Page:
Net execs: Saturday night is important

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Despite speculation to the contrary, don't expect the broadcast networks to
stop programming Saturday nights, even if it is the least-viewed night of the
week.

The programming chiefs at both NBC and ABC -- Jeff Zucker and Susan Lyne,
respectively -- said Tuesday morning that they will develop aggressively for the
night once they use up rosters of theatrical films purchased by previous
regimes.

Zucker said he intends to develop scripted shows as aggressively for
Saturday as he did the past year for Sunday night, where the network is finally
(after about 15 years) starting to show some ratings growth. "We made a mistake
not being more aggressive on Saturdays," he added.

Lyne said Saturday continues to be a profitable night despite low
ratings and, therefore, the network wouldn't abandon it.

CBS Entertainment president Nancy Tellem agreed, saying she couldn't foresee
a time when CBS wouldn't program the night. And Fox's Gail Berman noted that Fox
has long had a franchise there -- America's Most Wanted and Cops -- that frequently wins the night. "The challenge is to keep it fresh for the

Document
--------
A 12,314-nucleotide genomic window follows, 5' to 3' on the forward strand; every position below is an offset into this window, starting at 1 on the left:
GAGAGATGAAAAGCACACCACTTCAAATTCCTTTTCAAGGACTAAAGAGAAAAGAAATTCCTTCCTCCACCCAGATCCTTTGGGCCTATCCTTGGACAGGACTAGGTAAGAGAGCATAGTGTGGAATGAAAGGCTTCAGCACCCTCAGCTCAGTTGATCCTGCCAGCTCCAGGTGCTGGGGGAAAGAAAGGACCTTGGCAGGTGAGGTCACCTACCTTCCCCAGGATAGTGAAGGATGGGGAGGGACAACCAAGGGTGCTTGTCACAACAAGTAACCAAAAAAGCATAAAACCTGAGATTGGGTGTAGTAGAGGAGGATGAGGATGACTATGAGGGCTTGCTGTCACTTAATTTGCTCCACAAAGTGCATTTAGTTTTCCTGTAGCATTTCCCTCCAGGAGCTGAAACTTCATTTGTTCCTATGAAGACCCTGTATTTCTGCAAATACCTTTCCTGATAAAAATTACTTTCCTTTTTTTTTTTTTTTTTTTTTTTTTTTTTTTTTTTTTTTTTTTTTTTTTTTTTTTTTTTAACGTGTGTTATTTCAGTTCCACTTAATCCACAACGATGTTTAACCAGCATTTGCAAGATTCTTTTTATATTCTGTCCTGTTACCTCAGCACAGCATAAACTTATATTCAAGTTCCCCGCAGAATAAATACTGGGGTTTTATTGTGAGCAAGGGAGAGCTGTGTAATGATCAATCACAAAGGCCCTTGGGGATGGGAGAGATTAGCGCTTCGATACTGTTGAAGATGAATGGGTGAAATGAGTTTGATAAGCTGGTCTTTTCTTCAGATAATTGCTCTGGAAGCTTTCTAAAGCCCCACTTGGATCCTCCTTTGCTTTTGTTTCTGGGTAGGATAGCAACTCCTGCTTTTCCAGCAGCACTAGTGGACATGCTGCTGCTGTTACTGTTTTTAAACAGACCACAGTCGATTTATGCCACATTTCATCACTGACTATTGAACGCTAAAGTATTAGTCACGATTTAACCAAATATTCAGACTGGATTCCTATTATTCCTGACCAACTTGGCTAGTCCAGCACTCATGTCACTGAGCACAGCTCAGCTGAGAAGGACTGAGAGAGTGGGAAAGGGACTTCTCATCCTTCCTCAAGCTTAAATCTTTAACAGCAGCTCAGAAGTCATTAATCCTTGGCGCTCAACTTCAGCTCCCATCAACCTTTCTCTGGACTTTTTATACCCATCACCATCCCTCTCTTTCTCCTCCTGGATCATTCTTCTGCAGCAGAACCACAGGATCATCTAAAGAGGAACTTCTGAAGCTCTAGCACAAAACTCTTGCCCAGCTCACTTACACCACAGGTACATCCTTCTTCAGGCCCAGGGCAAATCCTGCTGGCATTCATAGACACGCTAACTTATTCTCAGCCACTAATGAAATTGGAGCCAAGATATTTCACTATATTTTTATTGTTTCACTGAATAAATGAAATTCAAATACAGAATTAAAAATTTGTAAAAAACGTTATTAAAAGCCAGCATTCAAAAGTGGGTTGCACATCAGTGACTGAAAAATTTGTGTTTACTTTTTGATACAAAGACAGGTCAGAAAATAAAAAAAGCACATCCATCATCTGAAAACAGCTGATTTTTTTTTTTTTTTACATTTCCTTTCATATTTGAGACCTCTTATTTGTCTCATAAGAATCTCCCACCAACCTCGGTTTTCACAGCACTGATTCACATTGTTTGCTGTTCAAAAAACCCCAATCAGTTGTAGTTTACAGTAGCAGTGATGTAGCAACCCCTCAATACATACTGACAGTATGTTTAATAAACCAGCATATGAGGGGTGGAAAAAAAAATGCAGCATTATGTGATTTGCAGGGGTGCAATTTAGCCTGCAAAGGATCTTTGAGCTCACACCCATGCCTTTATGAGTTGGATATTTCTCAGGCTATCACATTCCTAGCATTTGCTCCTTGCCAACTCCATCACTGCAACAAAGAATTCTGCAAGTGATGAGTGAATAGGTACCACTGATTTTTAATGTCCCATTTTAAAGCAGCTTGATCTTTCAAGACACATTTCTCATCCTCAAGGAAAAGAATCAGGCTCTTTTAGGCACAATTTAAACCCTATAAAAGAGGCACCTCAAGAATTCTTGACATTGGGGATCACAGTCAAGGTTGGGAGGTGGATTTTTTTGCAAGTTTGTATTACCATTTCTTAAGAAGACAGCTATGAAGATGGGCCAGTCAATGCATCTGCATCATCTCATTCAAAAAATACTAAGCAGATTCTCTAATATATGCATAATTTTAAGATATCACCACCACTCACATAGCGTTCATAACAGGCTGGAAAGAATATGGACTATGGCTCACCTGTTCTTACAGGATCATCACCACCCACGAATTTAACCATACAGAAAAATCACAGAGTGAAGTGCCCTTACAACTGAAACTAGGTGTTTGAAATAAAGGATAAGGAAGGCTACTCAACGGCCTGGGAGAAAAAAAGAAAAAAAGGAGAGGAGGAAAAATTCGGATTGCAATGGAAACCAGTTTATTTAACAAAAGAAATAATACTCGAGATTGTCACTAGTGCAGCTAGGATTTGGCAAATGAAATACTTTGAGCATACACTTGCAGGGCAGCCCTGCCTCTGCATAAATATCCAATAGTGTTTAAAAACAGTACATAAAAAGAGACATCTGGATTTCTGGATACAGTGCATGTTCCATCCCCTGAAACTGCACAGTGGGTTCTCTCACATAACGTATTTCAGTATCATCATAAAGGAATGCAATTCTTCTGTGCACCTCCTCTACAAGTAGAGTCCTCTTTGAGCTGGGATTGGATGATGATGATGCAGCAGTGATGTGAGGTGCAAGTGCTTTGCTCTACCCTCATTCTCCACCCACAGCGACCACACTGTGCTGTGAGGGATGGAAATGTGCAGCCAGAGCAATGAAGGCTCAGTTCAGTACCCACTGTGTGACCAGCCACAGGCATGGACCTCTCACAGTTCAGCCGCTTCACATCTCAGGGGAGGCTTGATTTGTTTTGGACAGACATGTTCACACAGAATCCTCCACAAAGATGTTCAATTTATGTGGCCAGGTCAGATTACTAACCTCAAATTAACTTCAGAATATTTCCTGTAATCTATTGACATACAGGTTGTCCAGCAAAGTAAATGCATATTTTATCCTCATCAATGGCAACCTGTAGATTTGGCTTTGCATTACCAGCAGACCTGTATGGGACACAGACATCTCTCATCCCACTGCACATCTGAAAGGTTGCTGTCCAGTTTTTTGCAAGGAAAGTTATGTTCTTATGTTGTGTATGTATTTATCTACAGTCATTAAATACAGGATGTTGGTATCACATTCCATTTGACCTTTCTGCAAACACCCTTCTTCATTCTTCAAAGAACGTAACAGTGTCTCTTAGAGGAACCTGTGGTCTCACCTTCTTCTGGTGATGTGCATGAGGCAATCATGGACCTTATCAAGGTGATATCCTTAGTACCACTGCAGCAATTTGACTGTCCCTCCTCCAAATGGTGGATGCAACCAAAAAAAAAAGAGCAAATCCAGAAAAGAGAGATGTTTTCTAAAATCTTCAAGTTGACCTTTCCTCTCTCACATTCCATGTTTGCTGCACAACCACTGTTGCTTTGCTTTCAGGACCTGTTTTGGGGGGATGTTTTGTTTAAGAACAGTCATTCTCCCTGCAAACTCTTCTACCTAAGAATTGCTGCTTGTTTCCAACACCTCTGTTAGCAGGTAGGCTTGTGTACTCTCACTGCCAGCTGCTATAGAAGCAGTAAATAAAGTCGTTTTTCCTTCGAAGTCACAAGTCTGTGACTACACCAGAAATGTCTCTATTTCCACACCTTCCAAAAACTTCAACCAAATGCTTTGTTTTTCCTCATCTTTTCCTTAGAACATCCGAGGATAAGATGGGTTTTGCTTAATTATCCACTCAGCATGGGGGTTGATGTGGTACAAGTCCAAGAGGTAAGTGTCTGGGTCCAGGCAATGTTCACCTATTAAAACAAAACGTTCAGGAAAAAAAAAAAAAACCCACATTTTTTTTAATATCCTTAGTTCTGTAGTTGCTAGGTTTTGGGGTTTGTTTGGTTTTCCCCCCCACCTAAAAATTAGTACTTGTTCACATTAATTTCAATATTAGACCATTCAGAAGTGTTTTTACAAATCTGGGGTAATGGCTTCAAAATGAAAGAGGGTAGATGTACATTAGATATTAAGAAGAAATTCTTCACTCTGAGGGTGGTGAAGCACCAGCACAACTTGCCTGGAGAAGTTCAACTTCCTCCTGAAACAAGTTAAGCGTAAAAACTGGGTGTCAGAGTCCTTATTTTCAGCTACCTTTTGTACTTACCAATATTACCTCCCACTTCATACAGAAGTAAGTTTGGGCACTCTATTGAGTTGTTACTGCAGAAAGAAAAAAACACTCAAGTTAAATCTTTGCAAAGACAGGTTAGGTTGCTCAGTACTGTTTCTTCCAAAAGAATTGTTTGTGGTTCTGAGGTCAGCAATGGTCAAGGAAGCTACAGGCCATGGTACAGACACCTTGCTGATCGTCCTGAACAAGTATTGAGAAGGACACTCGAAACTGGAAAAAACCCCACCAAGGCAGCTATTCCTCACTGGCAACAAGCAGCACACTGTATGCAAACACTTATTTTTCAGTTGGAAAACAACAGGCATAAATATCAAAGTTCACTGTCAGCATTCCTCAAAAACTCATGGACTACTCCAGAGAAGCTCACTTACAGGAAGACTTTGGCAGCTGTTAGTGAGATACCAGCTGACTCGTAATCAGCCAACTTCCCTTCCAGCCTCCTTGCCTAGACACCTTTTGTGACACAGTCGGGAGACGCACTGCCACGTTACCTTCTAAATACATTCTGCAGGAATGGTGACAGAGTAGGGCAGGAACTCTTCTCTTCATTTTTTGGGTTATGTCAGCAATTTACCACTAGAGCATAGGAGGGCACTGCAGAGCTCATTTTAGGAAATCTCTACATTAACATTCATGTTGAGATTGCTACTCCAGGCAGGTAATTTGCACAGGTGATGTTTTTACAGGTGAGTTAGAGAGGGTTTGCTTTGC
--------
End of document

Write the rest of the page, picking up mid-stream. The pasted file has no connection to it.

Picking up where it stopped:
viewer," she added.

The executives spoke at a "Newsmaker Breakfast" in New York sponsored by
the International Radio & Television Society Foundation. The executives also
said they would continue to explore repurposing until there is conclusive
evidence that it either hurts the core business or that there is no real money
to be made doing it. So far, the jury is still out, they said.

They also said they didn't see TiVo-type machines, that let viewers zap ads,
as a threat to their business. UPN's Dawn Ostroff noted that TiVos are now in a
mere 0.25 percent of the nation's homes. "There is no threat of any sort
[from TiVo] for at least the next five years," Zucker said. "If you have good
programming," he added of viewers, "they will come."

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